The Energy Department today announced the results of this year’s Better Buildings Alliance technology and market campaigns. Through partnerships with public and private sector organizations, the U.S. Department of Energy (DOE) is working with interested landlords, tenants, and owners to adopt solutions that best meet the needs of their buildings for sustainable leasing and upgrades to indoor lighting.
Tony Bouza, HVAC, Water Heating, and Appliances Technology R&D Manager within DOE’s Building Technologies Office (BTO), was recently recognized by the Small Business Technology Council (SBTC) as a “Champion of Small Business.”
Appliances used in commercial buildings for cooking, cleaning, water heating, and other end-uses account for nearly 22 percent of annual commercial building primary energy usage. According to a new report from DOE’s Building Technologies Office, energy-saving technologies available today could reduce commercial appliance consumption by 22 percent, with emerging technologies offering even bigger savings potential—36 percent.
The Building Technologies Office (BTO) released a request for information to seek feedback from the public on the technical metrics and goals, and organizational structure for a proposed advanced heating, ventilation, air conditioning, and refrigeration (HVAC&R) research and development (R&D) effort.
Since 2013, the Pacific Northwest National Laboratory (PNNL) has been leading research and market transformation efforts for energy efficient storm windows, which they have identified as a key energy-saving measure for homeowners –- not to mention modern design appeal and environmental benefits.
This year’s Better Buildings Summit was filled with the announcement of several exceptional milestones and Partner achievements. U.S. Energy Secretary Ernest Moniz lauded the initiative’s $1.3 billion in energy cost savings coupled with the avoidance of 10 million tons of harmful carbon emissions, as well as the Challenge Partners that facilitated the decrease in energy use through commitments to implementing energy-efficient technology and strategies within their respective portfolios.
On Monday, June 13, Building Technologies Office (BTO) Senior Advisor and Program Manager Joan Glickman highlighted DOE’s recent achievements in developing standardized tools and practices at the High Performance Building Congressional Caucus Coalition’s Congressional Briefing, one of several events taking place as part of High Performance Building Week 2016.
On May 26, Better Buildings announced an historic partnership with The CoStar Group, one of the largest providers of information to real estate decision-makers in the country, to increase the visibility of energy performance data in CoStar’s online property database.
LIQUIDARMOR, a sprayable liquid sealant developed by The Dow Chemical Company and evaluated at Oak Ridge National Laboratory (ORNL), recently won the 2016 Gold Edison Award for Building Construction & Lighting Innovations. The Edison Awards honor the best in innovation and excellence in the development of new products and services.
I recently got back from Louisville, Kentucky, where I was representing DOE in the latest round of energy code development hearings. While the people who participate in the development process know energy codes inside and out, I know they are not as clear to the broader public. So let’s take a step back. Here’s a primer on what energy codes are, how they are developed, adopted, and enforced, and what DOE’s role is in these processes. Future blog posts in this series will zoom into specific topics.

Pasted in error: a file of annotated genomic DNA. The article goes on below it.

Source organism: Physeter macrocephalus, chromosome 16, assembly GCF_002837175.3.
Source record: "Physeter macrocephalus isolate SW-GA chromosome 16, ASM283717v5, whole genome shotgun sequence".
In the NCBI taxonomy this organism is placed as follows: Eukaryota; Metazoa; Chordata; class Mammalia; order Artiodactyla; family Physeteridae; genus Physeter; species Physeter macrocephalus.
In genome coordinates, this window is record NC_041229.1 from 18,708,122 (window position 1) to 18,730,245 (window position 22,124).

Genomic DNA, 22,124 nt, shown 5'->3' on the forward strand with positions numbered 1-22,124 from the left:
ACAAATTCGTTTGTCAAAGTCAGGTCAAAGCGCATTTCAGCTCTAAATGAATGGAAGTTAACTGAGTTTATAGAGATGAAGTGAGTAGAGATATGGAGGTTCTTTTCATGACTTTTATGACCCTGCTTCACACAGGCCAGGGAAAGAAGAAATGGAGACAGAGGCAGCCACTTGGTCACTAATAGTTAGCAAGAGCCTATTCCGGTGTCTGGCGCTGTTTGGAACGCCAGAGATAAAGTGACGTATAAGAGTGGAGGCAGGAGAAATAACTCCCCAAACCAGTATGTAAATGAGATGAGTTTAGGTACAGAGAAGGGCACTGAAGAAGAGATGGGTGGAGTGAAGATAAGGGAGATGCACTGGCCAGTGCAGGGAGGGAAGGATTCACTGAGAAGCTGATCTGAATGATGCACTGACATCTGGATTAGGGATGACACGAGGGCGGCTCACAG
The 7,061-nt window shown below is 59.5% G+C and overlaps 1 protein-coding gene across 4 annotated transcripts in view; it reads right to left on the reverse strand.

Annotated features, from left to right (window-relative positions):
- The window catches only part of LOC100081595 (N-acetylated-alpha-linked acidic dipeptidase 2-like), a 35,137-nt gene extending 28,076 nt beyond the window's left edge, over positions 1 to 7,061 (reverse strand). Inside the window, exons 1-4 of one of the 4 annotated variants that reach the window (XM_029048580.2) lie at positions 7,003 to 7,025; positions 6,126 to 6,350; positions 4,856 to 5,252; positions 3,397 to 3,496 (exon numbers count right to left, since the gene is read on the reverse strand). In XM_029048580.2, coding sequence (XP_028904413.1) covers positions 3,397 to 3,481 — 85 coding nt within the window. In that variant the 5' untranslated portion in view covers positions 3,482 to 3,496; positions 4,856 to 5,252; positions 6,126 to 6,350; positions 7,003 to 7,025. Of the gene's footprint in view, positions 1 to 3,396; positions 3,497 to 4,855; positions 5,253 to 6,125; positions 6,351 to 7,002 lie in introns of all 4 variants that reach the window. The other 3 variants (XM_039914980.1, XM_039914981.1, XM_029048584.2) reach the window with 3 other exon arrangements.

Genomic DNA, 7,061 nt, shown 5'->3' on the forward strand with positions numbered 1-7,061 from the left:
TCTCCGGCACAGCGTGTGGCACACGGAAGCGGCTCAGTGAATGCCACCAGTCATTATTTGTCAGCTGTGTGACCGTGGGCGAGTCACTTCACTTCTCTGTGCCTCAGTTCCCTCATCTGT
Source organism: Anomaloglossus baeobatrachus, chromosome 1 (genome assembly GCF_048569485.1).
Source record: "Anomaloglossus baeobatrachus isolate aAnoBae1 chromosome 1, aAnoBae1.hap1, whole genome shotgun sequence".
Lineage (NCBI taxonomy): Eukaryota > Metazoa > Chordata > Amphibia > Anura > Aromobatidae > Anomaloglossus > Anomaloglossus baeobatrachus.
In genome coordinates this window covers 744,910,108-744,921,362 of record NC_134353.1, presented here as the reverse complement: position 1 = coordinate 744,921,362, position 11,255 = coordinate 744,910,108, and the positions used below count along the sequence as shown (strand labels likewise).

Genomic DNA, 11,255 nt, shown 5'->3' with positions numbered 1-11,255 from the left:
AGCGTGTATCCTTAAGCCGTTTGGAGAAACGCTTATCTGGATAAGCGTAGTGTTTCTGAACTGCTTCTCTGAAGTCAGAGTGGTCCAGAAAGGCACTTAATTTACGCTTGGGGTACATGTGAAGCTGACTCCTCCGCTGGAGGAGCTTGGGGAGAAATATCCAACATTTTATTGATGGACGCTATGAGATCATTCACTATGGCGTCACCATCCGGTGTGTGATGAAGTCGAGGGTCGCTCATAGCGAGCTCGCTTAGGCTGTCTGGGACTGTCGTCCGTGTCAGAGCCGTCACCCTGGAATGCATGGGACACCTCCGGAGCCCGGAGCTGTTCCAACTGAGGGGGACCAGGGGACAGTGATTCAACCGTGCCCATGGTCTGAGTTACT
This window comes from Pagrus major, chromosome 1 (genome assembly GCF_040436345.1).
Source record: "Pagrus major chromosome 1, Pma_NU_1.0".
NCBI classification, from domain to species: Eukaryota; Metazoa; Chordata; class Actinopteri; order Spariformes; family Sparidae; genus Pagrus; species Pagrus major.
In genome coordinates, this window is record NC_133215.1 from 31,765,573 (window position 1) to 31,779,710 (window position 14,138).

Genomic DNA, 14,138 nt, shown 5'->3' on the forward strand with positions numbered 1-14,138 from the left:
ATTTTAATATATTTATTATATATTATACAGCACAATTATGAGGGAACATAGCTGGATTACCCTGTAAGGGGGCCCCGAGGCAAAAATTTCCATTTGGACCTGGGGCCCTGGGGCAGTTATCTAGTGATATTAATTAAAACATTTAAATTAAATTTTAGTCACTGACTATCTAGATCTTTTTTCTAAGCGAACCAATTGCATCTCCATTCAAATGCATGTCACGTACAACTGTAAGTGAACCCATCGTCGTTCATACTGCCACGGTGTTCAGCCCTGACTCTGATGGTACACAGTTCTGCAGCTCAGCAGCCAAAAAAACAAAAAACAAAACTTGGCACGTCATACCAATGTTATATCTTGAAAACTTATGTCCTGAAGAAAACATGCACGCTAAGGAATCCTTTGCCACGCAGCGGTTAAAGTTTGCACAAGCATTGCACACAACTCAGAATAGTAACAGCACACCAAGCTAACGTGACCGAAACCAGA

The Energy Department (DOE) was pleased to help Better Buildings Alliance affiliate Environmental Defense Fund prepare a new class of Climate Corps fellows during their training this past week in New York City. EDF Climate Corps is an innovative summer fellowship program connecting public and private sector host organizations across the country and abroad with talented graduate students to support clean energy and energy efficiency projects. During the weeklong training, fellows are equipped with best practices and sustainability tools by a robust network of sustainability professionals.
As part of the Obama Administration's effort to cut energy waste in the America's buildings, the U.S. Department of Energy's Better Buildings Initiative today announced a partnership with CoStar Group, Inc., a provider of data and intelligence solutions to commercial real estate professionals, to expand the visibility of energy-efficient buildings in U.S. property markets and promote the benefits of energy efficiency for building owners and occupants.
Securing funding for energy efficiency projects within the commercial sector is difficult due to the perceived risk by lending institutions. Architects and engineers have advanced energy-efficient technologies considerably over the past several years, which often mitigates any risk associated with these projects.
The Department of Energy’s Buildings Technologies Office announced the latest winners for its JUMP platform, an online crowdsourcing initiative aimed at advancing energy-efficient building technologies, during the 11th annual Bay Area Maker Faire in San Mateo, California.
Energy modeling is often used to evaluate ECM payback, calculating the operational energy savings that accrue after an initial capital investment. One ECM with a consistently short payback—on the order of a month or two—is energy modeling itself!
Trane Commercial Systems and Oak Ridge National Laboratory (ORNL) have attained 25% greater performance out of a baseline commercial rooftop air-conditioning unit (RTU) by improving the mechanical system design and switching to a lower-global warming potential (GWP) refrigerant.